For the most part Mr. Darwin is very resolute in his faith in isolation as a main element or agency in the birth of species; but there are times especially latterly when he actually seems to vacillate. He writes to Hooker in 1844: “Isolation is the chief concomitant or cause of the appearance of new forms.” As late as 1876 “it would have been a strange fact” he exclaims (iii. 159) “if I had overlooked the importance of isolation seeing it was such cases as that of the Galapagos which chiefly led me to study the origin of species.” Still four years earlier we can get such an avowal as this from him (iii. 156): “I rejoice to think that I formerly said as emphatically as I could that neither isolation nor time by themselves do anything for the modification of species.” What however is really emphatical here ought to fall on the words “by themselves.” The declaration alluded to occurs in the fourth chapter of the Origin. There we find isolation described as “an important element in the modification of species” but not as an absolutely necessary and indispensable element. It is only important as giving the chance for variation. That too is the rôle of time in the process; and says Mr. Darwin “it has been erroneously asserted that the element of time has been assumed by me to play an all-important part in modifying species as if all the forms of life were necessarily undergoing change through some innate law.” No; it is neither isolation nor time nor “innate law” that shall be allowed to interfere with what to Mr. Darwin as to Mr. Huxley is the central idea and quintessence of the system individual difference. That—individual difference—is the law of natural selection which has been discovered; and years only corroborate and confirm Mr. Darwin's allegiance to the purity of it. So it is that he says in 1876 (iii 159)—no doubt with isolation in his mind—“I cannot doubt that many new species have been simultaneously developed within the same large continental area;” while two years later as regards individual difference he writes (iii. 161) in this strong way: “As our knowledge advances very slight differences considered by sytematists as of no importance in structure are continually found to be functionally important.” Evidently it is more and more what depends on difference that occupies his thought and absorbs his attention. Nevertheless it was certainly isolation in the first place the isolation of the Galapagos that availed to suggest to him the possibility of new species forming themselves or being formed on the ordinary terms that are usual in nature. Then undoubtedly it had appeared to him that a changing organism if left to itself uncrossed and uninterfered with would be in the precise position favourable for the transmutation of itself into a new species. Isolation might not create species or could not create species but it would be at all events the peculiar feeding-ground in which species through the manifestation and accumulation of difference would create itself.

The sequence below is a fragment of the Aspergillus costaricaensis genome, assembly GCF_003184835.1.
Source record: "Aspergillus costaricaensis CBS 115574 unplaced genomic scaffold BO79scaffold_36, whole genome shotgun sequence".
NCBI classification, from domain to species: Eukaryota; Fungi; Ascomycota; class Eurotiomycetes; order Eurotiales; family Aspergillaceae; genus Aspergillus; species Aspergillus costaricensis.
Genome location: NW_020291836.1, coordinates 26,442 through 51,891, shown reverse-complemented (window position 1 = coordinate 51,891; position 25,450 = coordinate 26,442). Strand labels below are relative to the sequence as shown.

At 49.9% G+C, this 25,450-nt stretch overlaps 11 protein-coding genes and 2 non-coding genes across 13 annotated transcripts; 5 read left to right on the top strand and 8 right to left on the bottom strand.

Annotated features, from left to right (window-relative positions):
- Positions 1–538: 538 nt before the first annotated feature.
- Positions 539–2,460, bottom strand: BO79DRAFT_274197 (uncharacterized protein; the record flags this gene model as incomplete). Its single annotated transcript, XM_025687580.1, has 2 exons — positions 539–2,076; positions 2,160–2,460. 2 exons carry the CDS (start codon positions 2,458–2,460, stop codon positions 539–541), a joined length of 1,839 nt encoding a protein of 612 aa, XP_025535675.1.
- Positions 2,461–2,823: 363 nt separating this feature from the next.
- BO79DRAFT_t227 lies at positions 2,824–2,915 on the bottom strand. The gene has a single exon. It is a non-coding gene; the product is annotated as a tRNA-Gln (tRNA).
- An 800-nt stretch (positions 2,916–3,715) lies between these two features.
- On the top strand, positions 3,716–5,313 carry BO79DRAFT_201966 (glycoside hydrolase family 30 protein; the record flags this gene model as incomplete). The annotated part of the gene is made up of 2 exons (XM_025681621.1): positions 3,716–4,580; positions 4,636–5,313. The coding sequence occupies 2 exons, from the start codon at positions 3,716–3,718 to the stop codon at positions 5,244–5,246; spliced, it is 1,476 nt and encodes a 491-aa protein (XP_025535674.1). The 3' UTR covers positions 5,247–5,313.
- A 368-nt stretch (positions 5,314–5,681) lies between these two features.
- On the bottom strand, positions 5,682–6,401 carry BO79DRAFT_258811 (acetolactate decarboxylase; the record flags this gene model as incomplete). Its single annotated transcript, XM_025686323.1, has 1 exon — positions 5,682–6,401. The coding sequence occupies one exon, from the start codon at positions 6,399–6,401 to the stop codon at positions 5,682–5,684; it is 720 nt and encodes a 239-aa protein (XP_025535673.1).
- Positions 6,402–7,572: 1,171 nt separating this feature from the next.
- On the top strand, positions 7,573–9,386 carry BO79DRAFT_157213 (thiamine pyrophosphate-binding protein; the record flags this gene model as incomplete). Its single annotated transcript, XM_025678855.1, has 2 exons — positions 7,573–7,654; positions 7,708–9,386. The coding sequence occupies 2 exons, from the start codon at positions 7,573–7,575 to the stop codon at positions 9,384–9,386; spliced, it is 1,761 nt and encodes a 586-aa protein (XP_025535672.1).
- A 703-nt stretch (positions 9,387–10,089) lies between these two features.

If it is in the interest of modification difference as the centre of the theory that Mr. Darwin may seem somewhat to vacillate as regards isolation we may recollect that we saw some similar vacillation in respect to external conditions. In the first instance he appeared to have an implacable aversion to all such conditions as climate etc. having had anything to do with the modification of organisms. By and by as to Moritz Wagner in 1876 he admits that in regard to “the direct action of the environment there is now a large body of evidence.” Well now is there any reason why we may not apply that here? Everything was strange and new in these islands—how strange how new! Craters and caverns and black lava and red scoriæ and salt pools—suffocating heat—brown brushwood even when in flower that smelt sickly—huge tortoises crawling more than fourteen stone in weight—big black and yellow lizards on the rocks or in the cinders by thousands—how could we expect to find anything whatever the same here? “In birds of the same species which have to live in different climates” says Kant (WW. vi. 321) “there are provisions for the growth of a new coating of feathers should certain of them inhabit a cold climate which provisions however in a temperate climate are kept in reserve. Since wheat in a cold country must have more protection from wet and cold than in a dry and warm one it possesses a natural capability of clothing itself in a gradually thicker integument. This forethought of nature by calculated precautions to prepare its creature for all future contingencies in order that it may preserve itself and adapt itself to the diversity of climate and soil is a just subject of wonder and with the migrations and transplantations of animals and plants gives rise to new species in appearance which are nothing else than races and varieties of the same kind the natural inborn capacities of which have variously developed themselves in long periods of time according to occasion.” Thus then for the production of apparent new species Kant points to innate original nature as respondent to the influence of the varying external conditions; whereas Mr. Darwin for an equal result depends on “accumulation of individual differences” and that too only “spontaneously” only by “accident” only by “chance” as for example in “a bird born with a beak 1/100th of an inch longer than usual.” But after all was not Mr. Darwin coming round to Kant's way of it when as late as 1876 he confesses (iii. 159): “In my opinion the greatest error which I have committed has been not allowing sufficient weight to the direct action of environment i.e. food climate” etc.? In his earlier days indeed Mr. Darwin did admit as much as this even for the Galapagos. He found in them he says only two mammals a rat and a mouse. The rat has evidently been imported Mr. Darwin says and “is merely a variety produced by the new and peculiar climate food and soil to which it has been subjected” (378); nor as regards the mouse are we left in any doubt that his opinion was identical. Now Mr. Darwin tells us in the Origin (113) that the rat and the mouse “have been transported by man to many parts of the world; they live under the cold climate of Faroe in the north and of the Falklands in the south and on many an island in the torrid zones.” If then the strange environment of the Galapagos could so change forms so persistent as these that the one may almost be allowed to rank and the other does rank as a new species why should we resort to a different genesis for the birds and the rest? Mr. Darwin says of these islands (Journal 377 and 393) that in them “a vast majority of all the land animals and more than half of the flowering plants are aboriginal productions: it was most striking to be surrounded by new birds new reptiles new shells new insects new plants!” Mr. Darwin says this; he calls all these animals and plants new; and yet he gives to the whole of them all the old names! Of the twenty-six birds thirteen are finches three are mocking thrushes and three tyrant fly-catchers two are owls and two are swallows; there are a hawk and a wren and a dove. If the animals themselves are new and if as Mr. Darwin says also “most of the organic productions are aboriginal creations found nowhere else” so that “we seem to be brought somewhat near to that great fact—that mystery of mysteries—the first appearance of new beings on this earth” (378)—how is it that we have in our ears all the old familiar sounds and see before our eyes only all the old familiar names? New creations should be new creations and quite unlike the old—new creations consequently should have names of their own and not only misleadingly carry the appellatives of creations past. If indeed the peculiarities here have led Mr. Darwin to the discovery of the true rationale of creation how is it that we have more to surprise us than even this strange matter of names?—how is it that new creations are not much more common experiences? In each of the million upon million of individuals that exist always and everywhere upon our globe an accumulation of differences ought to be going on constantly—ought to be the one event; and species consequently ought by this time of day to be absolutely innumerable. Something like this objection has been already made to Mr. Darwin; and though he says little I think he shows himself sensitive to it. Professor Bowen of Harvard writes once “If the doctrine were true geological strata would be full of monsters which have failed.” Whereat Mr. Darwin contemptuously scoffs: “A very clear view this writer” (whom he afterwards styles “a singularly unobservant man”) “had of the struggle for existence” (ii. 304 372)! We have only here again however the earliest—the Greek—suggestion of the struggle for existence and the survival of the fittest unwittingly come upon by Mr. Darwin. Empedocles fabled as we have seen that all sorts of organisms spontaneously take birth but only those survive which are fit; and that is precisely the import of Mr. Darwin's scoff to Bowen: In the struggle for existence namely monsters would disappear. Professor Parsons also of Harvard seems to have repeated Bowen's objection. Mr. Darwin calls his whole paper “worth nothing” (ii. 331); but at the same time he writes on the same day to another correspondent “If you see Professor Parsons will you thank him for the extremely liberal and fair spirit in which his essay is written? Please tell him I reflected much on the chance of favourable monstrosities” etc. Now these two professors are outsiders; but it is a strange thing that Sir Charles Lyell who is no outsider makes also to Mr. Darwin precisely the same objection (ii. 290). ‘You ask (I see)” writes Darwin to Lyell “why we do not have monstrosities in higher animals? but when they live they are almost always sterile (even giants and dwarfs are generally sterile).” There is a little addition here—sterility—to the Empedoclean idea; but may we not attempt to take the point off it in Mr. Darwin's own manner by counter-instances? To say “generally” is to say too much; for we know that the inhabitants of Potsdam are a tall race inasmuch as they are the descendants of the Prussian king's seven-foot eight-foot and nine-foot grenadiers; and as for dwarfs we are just on the point of hearing from Mr. Stanley about a whole nation of such who under the name of pygmies have been fighting the cranes since the beginning of history!